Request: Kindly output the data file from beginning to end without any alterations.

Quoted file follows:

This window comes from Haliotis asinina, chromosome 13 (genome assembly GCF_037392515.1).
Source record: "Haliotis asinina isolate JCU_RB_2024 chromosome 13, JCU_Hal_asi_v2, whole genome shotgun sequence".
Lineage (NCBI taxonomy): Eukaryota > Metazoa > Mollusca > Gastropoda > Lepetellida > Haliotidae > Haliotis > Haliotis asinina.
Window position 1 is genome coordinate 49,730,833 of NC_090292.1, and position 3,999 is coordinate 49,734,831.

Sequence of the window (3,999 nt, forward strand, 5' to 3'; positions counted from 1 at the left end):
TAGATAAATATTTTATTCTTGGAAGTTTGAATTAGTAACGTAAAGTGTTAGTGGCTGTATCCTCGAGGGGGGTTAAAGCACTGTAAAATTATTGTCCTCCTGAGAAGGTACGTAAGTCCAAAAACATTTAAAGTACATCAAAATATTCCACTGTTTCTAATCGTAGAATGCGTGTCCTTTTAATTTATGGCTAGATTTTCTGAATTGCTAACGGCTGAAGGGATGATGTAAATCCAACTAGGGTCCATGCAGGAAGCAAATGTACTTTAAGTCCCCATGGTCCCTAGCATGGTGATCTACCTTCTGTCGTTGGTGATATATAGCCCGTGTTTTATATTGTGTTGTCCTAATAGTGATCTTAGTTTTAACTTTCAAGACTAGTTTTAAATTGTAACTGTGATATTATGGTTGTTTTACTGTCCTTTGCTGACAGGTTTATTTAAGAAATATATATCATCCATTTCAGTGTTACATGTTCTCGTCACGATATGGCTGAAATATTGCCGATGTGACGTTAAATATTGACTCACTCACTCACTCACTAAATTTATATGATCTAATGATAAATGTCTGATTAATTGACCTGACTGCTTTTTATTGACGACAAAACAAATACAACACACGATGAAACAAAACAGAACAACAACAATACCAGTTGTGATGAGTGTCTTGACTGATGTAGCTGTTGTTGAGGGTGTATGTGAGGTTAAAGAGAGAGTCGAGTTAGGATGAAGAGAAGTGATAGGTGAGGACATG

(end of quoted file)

This window comes from Haliotis asinina, chromosome 13 (genome assembly GCF_037392515.1).
Source record: "Haliotis asinina isolate JCU_RB_2024 chromosome 13, JCU_Hal_asi_v2, whole genome shotgun sequence".
Lineage (NCBI taxonomy): Eukaryota > Metazoa > Mollusca > Gastropoda > Lepetellida > Haliotidae > Haliotis > Haliotis asinina.
Window position 1 is genome coordinate 49,730,833 of NC_090292.1, and position 3,999 is coordinate 49,734,831.

Sequence of the window (3,999 nt, forward strand, 5' to 3'; positions counted from 1 at the left end):
TAGATAAATATTTTATTCTTGGAAGTTTGAATTAGTAACGTAAAGTGTTAGTGGCTGTATCCTCGAGGGGGGTTAAAGCACTGTAAAATTATTGTCCTCCTGAGAAGGTACGTAAGTCCAAAAACATTTAAAGTACATCAAAATATTCCACTGTTTCTAATCGTAGAATGCGTGTCCTTTTAATTTATGGCTAGATTTTCTGAATTGCTAACGGCTGAAGGGATGATGTAAATCCAACTAGGGTCCATGCAGGAAGCAAATGTACTTTAAGTCCCCATGGTCCCTAGCATGGTGATCTACCTTCTGTCGTTGGTGATATATAGCCCGTGTTTTATATTGTGTTGTCCTAATAGTGATCTTAGTTTTAACTTTCAAGACTAGTTTTAAATTGTAACTGTGATATTATGGTTGTTTTACTGTCCTTTGCTGACAGGTTTATTTAAGAAATATATATCATCCATTTCAGTGTTACATGTTCTCGTCACGATATGGCTGAAATATTGCCGATGTGACGTTAAATATTGACTCACTCACTCACTCACTAAATTTATATGATCTAATGATAAATGTCTGATTAATTGACCTGACTGCTTTTTATTGACGACAAAACAAATACAACACACGATGAAACAAAACAGAACAACAACAATACCAGTTGTGATGAGTGTCTTGACTGATGTAGCTGTTGTTGAGGGTGTATGTGAGGTTAAAGAGAGAGTCGAGTTAGGATGAAGAGAAGTGATAGGTGAGGACATG